Old 5th Feb 2002, 21:38
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manene, on ATR's not only do you have the EFIS displays, but also clockwork cards, and these need to be checked, as it's quite possible for the related compass system to be working fine, the displays and SGU's to be hunky-dory, but the card to be jammed.

Likewise, you also need to check the standby instruments.

Software errors are, of course, always possible.

Anyone who says "You don't need to check modern stuff nowadays" is an accident waiting to happen. Don't trust - verify!

Likewise, even in a 747-400 @ JFK, it's quite possible (and prudent) for the pilot doing the taxying to look out and, in normal turns, the other pilot to run through a quick check of the instruments.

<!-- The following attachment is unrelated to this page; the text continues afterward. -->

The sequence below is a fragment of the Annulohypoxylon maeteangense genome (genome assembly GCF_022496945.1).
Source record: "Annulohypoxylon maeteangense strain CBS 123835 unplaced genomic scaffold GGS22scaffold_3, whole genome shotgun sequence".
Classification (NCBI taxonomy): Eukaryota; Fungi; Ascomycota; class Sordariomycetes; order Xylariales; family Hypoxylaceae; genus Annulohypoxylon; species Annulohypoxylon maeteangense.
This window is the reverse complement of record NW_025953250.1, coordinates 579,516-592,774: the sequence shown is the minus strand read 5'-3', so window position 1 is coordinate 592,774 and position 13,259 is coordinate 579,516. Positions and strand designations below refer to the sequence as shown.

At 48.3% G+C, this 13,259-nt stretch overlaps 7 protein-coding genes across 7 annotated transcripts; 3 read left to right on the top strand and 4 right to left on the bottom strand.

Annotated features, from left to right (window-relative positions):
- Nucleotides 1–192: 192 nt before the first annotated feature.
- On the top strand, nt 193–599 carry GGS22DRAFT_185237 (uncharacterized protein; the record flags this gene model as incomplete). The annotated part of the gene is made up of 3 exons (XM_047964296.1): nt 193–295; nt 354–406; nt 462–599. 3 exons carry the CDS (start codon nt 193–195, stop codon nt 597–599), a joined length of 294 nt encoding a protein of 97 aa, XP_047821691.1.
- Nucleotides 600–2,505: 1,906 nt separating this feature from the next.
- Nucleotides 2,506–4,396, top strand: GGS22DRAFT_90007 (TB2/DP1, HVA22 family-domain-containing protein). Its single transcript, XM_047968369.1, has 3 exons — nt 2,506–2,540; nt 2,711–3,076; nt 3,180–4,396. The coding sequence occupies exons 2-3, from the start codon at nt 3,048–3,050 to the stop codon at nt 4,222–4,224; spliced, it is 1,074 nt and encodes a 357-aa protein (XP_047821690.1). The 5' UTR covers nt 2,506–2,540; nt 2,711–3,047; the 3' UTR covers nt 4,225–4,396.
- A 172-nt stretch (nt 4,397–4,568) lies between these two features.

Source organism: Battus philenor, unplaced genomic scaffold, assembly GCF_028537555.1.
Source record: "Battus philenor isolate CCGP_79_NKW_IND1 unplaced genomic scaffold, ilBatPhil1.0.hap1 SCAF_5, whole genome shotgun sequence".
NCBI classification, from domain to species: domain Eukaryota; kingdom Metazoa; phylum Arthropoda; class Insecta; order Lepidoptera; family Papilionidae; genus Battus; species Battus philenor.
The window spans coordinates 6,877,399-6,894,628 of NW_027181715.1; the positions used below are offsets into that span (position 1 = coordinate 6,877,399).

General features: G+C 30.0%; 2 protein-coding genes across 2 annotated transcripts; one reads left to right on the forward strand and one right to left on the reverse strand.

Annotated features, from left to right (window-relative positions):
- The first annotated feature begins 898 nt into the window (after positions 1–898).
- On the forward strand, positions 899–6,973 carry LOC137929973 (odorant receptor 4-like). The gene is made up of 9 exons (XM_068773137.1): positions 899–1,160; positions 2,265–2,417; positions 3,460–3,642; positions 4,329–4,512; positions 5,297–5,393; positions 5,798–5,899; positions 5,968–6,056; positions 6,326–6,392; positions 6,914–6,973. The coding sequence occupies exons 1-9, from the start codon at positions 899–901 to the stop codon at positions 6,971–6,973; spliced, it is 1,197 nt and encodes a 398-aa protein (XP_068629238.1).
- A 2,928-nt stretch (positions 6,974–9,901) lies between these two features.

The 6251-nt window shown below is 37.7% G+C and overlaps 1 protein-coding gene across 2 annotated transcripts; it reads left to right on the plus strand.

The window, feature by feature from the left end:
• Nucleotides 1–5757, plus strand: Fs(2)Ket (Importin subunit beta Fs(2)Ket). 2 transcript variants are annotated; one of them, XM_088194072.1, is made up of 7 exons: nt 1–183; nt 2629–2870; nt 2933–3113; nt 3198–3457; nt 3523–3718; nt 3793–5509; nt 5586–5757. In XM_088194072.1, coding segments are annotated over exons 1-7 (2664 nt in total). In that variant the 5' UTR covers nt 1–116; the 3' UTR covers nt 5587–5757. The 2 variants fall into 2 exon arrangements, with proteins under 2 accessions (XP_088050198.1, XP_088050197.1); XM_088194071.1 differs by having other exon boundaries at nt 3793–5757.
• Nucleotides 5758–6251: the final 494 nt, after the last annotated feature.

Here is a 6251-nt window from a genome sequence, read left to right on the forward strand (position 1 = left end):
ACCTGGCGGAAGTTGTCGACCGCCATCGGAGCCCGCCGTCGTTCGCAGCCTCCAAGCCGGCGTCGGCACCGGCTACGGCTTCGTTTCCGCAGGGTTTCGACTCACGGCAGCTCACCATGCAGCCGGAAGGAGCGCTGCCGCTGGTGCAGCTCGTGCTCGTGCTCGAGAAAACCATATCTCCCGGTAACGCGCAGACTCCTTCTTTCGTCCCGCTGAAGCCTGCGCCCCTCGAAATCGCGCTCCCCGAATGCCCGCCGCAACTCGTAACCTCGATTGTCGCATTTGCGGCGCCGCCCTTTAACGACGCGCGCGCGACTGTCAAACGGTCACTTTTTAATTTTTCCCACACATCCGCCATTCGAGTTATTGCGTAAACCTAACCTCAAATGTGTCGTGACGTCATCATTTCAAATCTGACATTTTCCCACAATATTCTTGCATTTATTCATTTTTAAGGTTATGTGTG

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Old 6th Feb 2002, 03:06
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I'm with Ghengis. Yes, the check should be done if possible, and my company requires them on the 744 (a throwback from the Classic?) but somewhere like NWK/JFK/SFO/LAX/BOS(or any USA airfield with inadequate lighting/complex taxy routes/narrow taxyways for that matter) where taxying is about the most perilous part of the trip, it should be optional IMHO. The diagnostics should and will highlight any discrepancy.

Map shift is largely a thing of the past with GPS updating. The FMC will take the best position, and this always seems to be the GPS. TOGA updating on the take off roll may not be the best postion - does that still happen with newer systems with GPS update?. in my experience the aircraft database is not the most accurate info. Nearly always, the GPS pos and Jepp plate agree on IRS align, the aircraft database is often slightly out.
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Old 6th Feb 2002, 16:29